Sheryl Sandberg, Meta’s chief operating officer and the second in command of its founder, Mark Zuckerberg, said Wednesday he would step down after 14 years as the company continues to face questions about its networking platform. social and while navigating transition to the so-called metavers.
Ms Sandberg, 52, said she would leave Meta, which owns Facebook, Instagram, WhatsApp and other apps, this autumn and planned to continue working on the company’s board of directors. In an interview, he said that joining Facebook was “the honor and privilege of a lifetime” and that he initially hoped to do so for about five years instead of the 14 he had been wearing.
Ms Sandberg said the job didn’t give her time for many other activities and she now wanted to focus on her personal philanthropy and her foundation, Lean In. She will also marry Tom Bernthal, a television producer, this summer.
“I believe in this business,” Ms. Sandberg said in the interview. “Did we get it all right? Absolutely not. Have we learned and listened, grown up and invested where we need to go? This team has it and will do it. “
Mr. Zuckerberg has named Javier Olivan, a longtime product executive, as Meta’s next chief operating officer. Mr. Olivan has overseen much of Facebook’s growth over the past decade and has managed WhatsApp, Instagram, Messenger and Facebook.
Ms Sandberg is ending her term at Meta far from the top of the reputation she had reached last decade. As a key lieutenant of Mr. Zuckerberg, Mrs. Sandberg helped build Facebook’s business during the company’s early years and was considered the room’s adult. Facebook’s advertising business flourished beneath it, and Ms. Sandberg used her corporate fame to talk about other issues, such as what women could achieve in the workplace.
But after the 2016 presidential election, Facebook came under intense scrutiny for how misuse was made to fuel division and spread misinformation. Ms. Sandberg was in charge of the company’s policy and security team during those elections. The social network was also haunted by privacy questions following a scandal involving Cambridge Analytica, a voter profile company that misused Facebook data.
Ms. Sandberg, who was one of Facebook’s most visible executives, could not recover from those setbacks. In recent years, Mr. Zuckerberg had a higher public profile and a more important role in overseeing different parts of the company, many of which had been under the sole responsibility of Ms. Sandberg.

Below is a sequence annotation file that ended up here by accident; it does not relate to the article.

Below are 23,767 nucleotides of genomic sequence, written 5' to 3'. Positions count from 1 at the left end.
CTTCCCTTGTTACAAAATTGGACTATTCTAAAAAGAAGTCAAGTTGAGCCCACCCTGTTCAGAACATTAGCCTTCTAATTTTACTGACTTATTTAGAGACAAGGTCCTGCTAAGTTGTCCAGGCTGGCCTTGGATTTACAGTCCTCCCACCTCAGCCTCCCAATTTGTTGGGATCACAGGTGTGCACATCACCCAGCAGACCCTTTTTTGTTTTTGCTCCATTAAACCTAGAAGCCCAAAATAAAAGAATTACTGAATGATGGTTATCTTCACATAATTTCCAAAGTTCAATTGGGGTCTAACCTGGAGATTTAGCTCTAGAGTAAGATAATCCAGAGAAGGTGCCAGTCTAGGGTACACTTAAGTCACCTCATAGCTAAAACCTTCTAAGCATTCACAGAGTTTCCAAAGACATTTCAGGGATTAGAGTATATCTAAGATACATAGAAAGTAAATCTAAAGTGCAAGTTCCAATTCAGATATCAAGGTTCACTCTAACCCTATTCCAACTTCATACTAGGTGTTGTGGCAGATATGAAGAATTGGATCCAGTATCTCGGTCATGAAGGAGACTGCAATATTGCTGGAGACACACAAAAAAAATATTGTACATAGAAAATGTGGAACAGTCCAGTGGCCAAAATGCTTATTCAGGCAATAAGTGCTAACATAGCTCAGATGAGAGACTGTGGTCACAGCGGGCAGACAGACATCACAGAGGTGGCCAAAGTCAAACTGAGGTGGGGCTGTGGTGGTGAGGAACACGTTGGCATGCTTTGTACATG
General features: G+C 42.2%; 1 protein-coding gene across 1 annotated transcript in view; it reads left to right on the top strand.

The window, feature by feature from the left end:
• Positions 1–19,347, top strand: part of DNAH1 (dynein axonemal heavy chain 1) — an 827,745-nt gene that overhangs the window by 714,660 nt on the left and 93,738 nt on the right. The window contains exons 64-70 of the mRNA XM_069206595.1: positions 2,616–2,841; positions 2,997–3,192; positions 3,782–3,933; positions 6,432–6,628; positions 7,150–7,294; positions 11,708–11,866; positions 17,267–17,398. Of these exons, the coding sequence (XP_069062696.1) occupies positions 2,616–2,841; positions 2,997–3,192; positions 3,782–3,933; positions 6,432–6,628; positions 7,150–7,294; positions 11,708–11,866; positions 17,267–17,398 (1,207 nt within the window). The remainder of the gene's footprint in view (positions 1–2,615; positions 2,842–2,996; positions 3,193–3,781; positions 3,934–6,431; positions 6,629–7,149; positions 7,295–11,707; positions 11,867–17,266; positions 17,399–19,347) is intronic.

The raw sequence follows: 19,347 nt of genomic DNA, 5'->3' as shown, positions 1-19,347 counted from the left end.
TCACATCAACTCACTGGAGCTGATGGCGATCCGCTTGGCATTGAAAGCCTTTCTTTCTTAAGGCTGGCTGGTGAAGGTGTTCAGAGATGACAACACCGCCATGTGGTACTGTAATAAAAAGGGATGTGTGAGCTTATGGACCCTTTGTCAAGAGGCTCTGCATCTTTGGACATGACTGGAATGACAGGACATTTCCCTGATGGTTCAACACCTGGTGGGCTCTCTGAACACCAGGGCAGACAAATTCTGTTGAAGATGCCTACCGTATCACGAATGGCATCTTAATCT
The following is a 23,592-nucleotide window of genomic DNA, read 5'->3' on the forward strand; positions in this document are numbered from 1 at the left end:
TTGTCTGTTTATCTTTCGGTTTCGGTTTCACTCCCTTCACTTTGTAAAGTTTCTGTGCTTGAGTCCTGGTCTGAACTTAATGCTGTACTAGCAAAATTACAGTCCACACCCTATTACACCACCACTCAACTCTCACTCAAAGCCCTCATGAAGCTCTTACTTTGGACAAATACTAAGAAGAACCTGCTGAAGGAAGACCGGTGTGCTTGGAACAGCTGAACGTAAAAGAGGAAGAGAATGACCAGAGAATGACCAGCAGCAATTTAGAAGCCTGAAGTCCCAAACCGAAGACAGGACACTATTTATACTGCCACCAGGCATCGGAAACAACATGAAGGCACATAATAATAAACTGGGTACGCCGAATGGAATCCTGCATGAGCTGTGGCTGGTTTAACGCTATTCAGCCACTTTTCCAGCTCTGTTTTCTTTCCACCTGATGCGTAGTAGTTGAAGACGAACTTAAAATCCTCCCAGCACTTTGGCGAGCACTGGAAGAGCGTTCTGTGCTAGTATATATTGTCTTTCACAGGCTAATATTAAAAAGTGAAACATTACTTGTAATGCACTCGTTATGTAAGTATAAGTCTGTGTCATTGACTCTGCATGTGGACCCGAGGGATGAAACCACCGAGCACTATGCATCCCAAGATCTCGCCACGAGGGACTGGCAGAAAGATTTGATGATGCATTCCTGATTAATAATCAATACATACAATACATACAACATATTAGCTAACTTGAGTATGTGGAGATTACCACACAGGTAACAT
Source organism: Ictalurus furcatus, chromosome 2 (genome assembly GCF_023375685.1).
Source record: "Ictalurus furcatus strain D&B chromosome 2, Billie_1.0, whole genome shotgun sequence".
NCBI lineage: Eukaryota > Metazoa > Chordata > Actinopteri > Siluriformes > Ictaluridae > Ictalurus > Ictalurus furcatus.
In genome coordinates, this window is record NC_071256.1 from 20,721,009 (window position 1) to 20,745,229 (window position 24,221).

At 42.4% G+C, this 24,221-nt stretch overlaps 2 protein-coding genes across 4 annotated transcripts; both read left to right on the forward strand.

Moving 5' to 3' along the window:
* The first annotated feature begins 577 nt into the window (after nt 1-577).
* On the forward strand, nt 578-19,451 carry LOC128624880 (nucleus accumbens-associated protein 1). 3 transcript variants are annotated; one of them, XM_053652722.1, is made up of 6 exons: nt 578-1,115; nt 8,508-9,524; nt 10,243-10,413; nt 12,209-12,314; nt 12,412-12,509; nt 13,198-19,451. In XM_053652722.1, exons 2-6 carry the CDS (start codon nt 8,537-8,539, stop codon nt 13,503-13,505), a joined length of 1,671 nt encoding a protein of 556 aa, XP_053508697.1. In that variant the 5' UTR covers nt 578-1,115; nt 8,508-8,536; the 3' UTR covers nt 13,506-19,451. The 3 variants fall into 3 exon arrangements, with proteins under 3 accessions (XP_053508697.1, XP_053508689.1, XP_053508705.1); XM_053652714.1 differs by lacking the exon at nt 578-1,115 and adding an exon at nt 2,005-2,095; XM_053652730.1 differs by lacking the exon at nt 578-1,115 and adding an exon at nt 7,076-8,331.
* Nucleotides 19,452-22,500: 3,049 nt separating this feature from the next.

His departure also comes as Facebook moves in a new direction. Last year, Zuckerberg changed the name of the Meta company and announced that it would become a key provider of metavers, an immersive online world. But because the company has been spending heavily on metaverse products, its advertising business has stumbled, in part because of privacy changes made by Apple that have hurt targeted advertising.
In February, Meta’s market value fell by more than $ 230 billion, its biggest elimination a day after it reported financial results showing it was struggling to make the leap to the metaverse.
In the interview, Ms. Sandberg said Meta was facing short-term challenges, but she would withstand the storm as she did during previous challenges. “When we made it public, we didn’t have mobile ads,” Sandberg said, citing the company’s rapid transition from desktop to smartphone over the past decade. “We’ve done it before.”
Ms. Sandberg has flirted with leaving Facebook in the past. In 2016, she told colleagues that if Hillary Clinton, the Democratic presidential candidate, won the White House, she would most likely take a job in Washington, said three people who spoke to her about moving at the time. . In 2018, following revelations about Cambridge Analytica and Russia’s interference in the 2016 U.S. presidential election, he once again told his comrades that he was considering leaving, but that he did not want to do so when they were in crisis.
In a Facebook post on Wednesday, Mr. Zuckerberg praised Ms. Sandberg.
“It’s unusual for a business association like ours to last that long,” he wrote. “Sheryl designed our ad business, hired great people, forged our management culture, and taught me how to run a business.”
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